Apart from it being thoroughly enjoyable for the five wonderful goals, the breathtaking performance and the progression to the FA Cup Semi Final for (what I make out to be) the 6th year in a row; like Thierry Henry, Arsène Wenger, and I’m sure everyone else at the game (or watching on TV) noticed, the real star of the show were the Portsmouth fans. ‘Arsenal, Arsenal, give us the ball’ and ‘Can we play you every week?’ sung by a full house at 5-0 down. Given the rough reception the team received in the opening 15 minutes—owing to some bad feeling following Robert Pires’ conroversial penalty that rescued a point for Arsenal against Pompey earlier in the season—you might have been forgvien for thinking that a five goal thrashing might stir up the fans and provoke a few unsavory scenes. Not so.

Like the fans, both sides were were magnanimous, gracious and complimentary in victory and defeat. Thierry Henry and Arsène Wenger—despite being part of, and witnessing, one of their best performances of the season—could only talk about the fans afterwards. Henry gushed ‘Their fans were fantastic, even at 5-0 down, and with fans like that Portsmouth don’t deserve to go down’ and Wenger said he’d ‘never seen anything like it’. Harry Redknapp also praised the Pompey support, and described his opponents as ‘the best team in Europe, possibly the world,’. This is what football is about, real fans cheering on their team no matter what befalls the men on the pitch, players and managers behaving like adults, and some breathtaking football being played by the best club in the land.

There wasn’t just one Quarter-Final over the weekend though; with United beating Fulham, and Wes Brown somehow avoiding a red card for one of the worst (not necessary malicious, but just plain terrible) attempted tackles I’ve seen all season, the two big boys are in the draw for the Semi-Finals. Add to that the superb Tommy Smith strike that’s put Sunderland through, and the certainty that either Milwall or Tranmere will be through by Thursday morning, and we have a very interesting situation indeed. Either Man Utd will play Arsenal in the semi-final or a first division club will make the Final of the the greatest cup competition in the World for the first time in donkey’s years.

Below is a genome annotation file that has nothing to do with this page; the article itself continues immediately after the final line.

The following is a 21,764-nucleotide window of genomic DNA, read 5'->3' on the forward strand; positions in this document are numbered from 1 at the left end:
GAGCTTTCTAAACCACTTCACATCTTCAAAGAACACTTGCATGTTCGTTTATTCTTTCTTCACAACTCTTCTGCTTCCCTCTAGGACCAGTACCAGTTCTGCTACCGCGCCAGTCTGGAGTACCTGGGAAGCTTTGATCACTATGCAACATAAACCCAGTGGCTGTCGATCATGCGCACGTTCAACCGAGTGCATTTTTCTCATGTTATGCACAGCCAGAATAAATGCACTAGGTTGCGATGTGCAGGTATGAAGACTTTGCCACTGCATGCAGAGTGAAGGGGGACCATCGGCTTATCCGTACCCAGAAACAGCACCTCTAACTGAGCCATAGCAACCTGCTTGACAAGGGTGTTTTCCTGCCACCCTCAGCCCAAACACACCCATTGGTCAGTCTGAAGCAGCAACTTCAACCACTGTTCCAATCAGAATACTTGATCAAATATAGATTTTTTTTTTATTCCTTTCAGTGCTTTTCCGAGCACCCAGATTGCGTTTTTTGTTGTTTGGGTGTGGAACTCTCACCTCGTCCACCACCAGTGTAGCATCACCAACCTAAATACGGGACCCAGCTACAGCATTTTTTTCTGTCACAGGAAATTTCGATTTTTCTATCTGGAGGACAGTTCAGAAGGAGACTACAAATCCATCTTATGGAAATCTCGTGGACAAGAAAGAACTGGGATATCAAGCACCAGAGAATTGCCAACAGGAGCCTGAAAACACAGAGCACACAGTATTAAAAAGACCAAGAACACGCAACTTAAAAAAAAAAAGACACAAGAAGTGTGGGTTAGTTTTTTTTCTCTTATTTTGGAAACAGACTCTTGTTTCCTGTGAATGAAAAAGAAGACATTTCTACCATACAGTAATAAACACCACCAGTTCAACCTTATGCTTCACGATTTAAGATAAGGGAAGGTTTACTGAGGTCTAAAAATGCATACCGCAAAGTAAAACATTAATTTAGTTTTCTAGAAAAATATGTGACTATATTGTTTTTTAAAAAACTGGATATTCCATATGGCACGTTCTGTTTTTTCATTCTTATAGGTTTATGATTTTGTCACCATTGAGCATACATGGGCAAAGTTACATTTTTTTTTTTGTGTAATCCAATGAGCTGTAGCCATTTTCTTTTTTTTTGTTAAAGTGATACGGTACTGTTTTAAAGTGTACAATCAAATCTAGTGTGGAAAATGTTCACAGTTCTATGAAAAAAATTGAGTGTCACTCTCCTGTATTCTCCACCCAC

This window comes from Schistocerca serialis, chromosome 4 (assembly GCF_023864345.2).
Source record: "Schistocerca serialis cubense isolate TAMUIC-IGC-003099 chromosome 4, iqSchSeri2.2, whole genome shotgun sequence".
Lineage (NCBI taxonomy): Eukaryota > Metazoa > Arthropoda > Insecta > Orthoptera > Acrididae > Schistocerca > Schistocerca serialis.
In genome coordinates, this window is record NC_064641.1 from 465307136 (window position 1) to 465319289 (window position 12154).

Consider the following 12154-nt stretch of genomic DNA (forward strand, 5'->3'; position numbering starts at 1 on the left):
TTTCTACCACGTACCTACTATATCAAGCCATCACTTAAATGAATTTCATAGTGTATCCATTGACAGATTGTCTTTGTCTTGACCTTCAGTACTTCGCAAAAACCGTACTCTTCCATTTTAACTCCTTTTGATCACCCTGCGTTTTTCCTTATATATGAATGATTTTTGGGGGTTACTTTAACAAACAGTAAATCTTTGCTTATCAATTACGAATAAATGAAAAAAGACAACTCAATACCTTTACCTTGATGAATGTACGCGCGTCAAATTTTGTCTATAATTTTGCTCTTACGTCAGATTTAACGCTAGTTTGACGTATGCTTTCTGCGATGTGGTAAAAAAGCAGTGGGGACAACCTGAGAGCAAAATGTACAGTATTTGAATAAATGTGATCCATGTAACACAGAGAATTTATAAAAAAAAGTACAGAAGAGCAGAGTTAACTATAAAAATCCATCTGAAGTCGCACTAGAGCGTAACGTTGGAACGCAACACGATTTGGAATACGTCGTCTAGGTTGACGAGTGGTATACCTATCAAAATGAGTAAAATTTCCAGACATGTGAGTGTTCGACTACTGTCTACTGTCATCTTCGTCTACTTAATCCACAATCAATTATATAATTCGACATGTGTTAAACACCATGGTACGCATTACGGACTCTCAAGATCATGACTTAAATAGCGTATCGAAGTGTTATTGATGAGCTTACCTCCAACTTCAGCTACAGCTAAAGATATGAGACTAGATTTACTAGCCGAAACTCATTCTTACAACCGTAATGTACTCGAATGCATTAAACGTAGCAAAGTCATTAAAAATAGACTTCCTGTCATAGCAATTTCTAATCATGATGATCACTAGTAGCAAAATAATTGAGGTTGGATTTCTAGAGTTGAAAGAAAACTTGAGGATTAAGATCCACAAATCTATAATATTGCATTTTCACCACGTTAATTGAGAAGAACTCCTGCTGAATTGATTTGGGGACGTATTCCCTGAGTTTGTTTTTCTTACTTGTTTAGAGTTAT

An Arsenal vs United semi-final offers the tantalising prospect of a repeat of that semi in 1999, with United on the way to the treble. I speculated earlier in the season how ironic it would be if Arsenal—more specifically Dennis Bergkamp—avenged that defeat on the way to a treble of their own. As any football fan knows, talk of trebles in March is a silly and dangerous thing, but there’s no harm in dreaming.

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All Things Footie | Tuesday, March 2 | Jordan

The ballad of Sir Alex

Watching the post match reaction to Manchester United’s 1-1 draw at Fulham on Saturday, you’d have thought they just got beaten at home by the bottom of the league. “He was a great manager, but he’s lost it, he has to go”. An over-reaction? Of course, but is Sir Alex without fault here? Of course he is, just as Roy Keane didn’t mean to stamp on Victor Baia, just as Beckham is a load of rubbish and United are better off without him, and just as Rio Ferdinand is innocent. While the chopping board should be kept in the cupboard, there are some harsh questions that Ferguson leaves unanswered.